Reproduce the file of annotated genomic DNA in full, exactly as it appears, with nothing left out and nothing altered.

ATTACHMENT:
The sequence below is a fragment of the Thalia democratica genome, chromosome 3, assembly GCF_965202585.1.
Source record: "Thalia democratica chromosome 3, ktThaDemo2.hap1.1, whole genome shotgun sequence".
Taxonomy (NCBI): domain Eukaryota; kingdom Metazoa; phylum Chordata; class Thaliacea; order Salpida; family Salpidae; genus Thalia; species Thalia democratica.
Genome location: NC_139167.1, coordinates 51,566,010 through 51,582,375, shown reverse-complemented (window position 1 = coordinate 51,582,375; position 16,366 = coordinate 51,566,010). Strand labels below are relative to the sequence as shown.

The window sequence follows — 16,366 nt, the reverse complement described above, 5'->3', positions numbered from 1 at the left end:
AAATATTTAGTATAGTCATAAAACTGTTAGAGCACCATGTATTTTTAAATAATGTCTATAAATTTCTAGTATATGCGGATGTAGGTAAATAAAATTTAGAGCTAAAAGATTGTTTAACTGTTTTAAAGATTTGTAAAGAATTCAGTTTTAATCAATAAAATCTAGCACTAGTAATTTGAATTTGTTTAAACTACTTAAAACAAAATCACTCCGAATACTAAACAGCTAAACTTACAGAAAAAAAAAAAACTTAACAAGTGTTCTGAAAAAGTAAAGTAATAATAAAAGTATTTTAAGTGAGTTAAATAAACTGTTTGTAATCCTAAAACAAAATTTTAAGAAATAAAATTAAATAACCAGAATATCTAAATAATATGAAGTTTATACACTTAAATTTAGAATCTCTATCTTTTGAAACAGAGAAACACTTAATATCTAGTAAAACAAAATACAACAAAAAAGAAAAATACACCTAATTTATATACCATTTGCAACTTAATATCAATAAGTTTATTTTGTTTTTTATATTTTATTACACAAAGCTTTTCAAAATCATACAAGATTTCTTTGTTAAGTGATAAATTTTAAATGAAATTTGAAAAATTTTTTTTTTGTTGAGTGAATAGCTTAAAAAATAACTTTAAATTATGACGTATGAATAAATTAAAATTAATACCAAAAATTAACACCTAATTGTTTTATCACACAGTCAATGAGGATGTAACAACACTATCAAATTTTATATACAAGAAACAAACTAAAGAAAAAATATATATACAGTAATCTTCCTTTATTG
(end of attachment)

The sequence below is a fragment of the Thalia democratica genome, chromosome 3, assembly GCF_965202585.1.
Source record: "Thalia democratica chromosome 3, ktThaDemo2.hap1.1, whole genome shotgun sequence".
Taxonomy (NCBI): domain Eukaryota; kingdom Metazoa; phylum Chordata; class Thaliacea; order Salpida; family Salpidae; genus Thalia; species Thalia democratica.
Genome location: NC_139167.1, coordinates 51,566,010 through 51,582,375, shown reverse-complemented (window position 1 = coordinate 51,582,375; position 16,366 = coordinate 51,566,010). Strand labels below are relative to the sequence as shown.

The window sequence follows — 16,366 nt, the reverse complement described above, 5'->3', positions numbered from 1 at the left end:
AAATATTTAGTATAGTCATAAAACTGTTAGAGCACCATGTATTTTTAAATAATGTCTATAAATTTCTAGTATATGCGGATGTAGGTAAATAAAATTTAGAGCTAAAAGATTGTTTAACTGTTTTAAAGATTTGTAAAGAATTCAGTTTTAATCAATAAAATCTAGCACTAGTAATTTGAATTTGTTTAAACTACTTAAAACAAAATCACTCCGAATACTAAACAGCTAAACTTACAGAAAAAAAAAAAACTTAACAAGTGTTCTGAAAAAGTAAAGTAATAATAAAAGTATTTTAAGTGAGTTAAATAAACTGTTTGTAATCCTAAAACAAAATTTTAAGAAATAAAATTAAATAACCAGAATATCTAAATAATATGAAGTTTATACACTTAAATTTAGAATCTCTATCTTTTGAAACAGAGAAACACTTAATATCTAGTAAAACAAAATACAACAAAAAAGAAAAATACACCTAATTTATATACCATTTGCAACTTAATATCAATAAGTTTATTTTGTTTTTTATATTTTATTACACAAAGCTTTTCAAAATCATACAAGATTTCTTTGTTAAGTGATAAATTTTAAATGAAATTTGAAAAATTTTTTTTTTGTTGAGTGAATAGCTTAAAAAATAACTTTAAATTATGACGTATGAATAAATTAAAATTAATACCAAAAATTAACACCTAATTGTTTTATCACACAGTCAATGAGGATGTAACAACACTATCAAATTTTATATACAAGAAACAAACTAAAGAAAAAATATATATACAGTAATCTTCCTTTATTG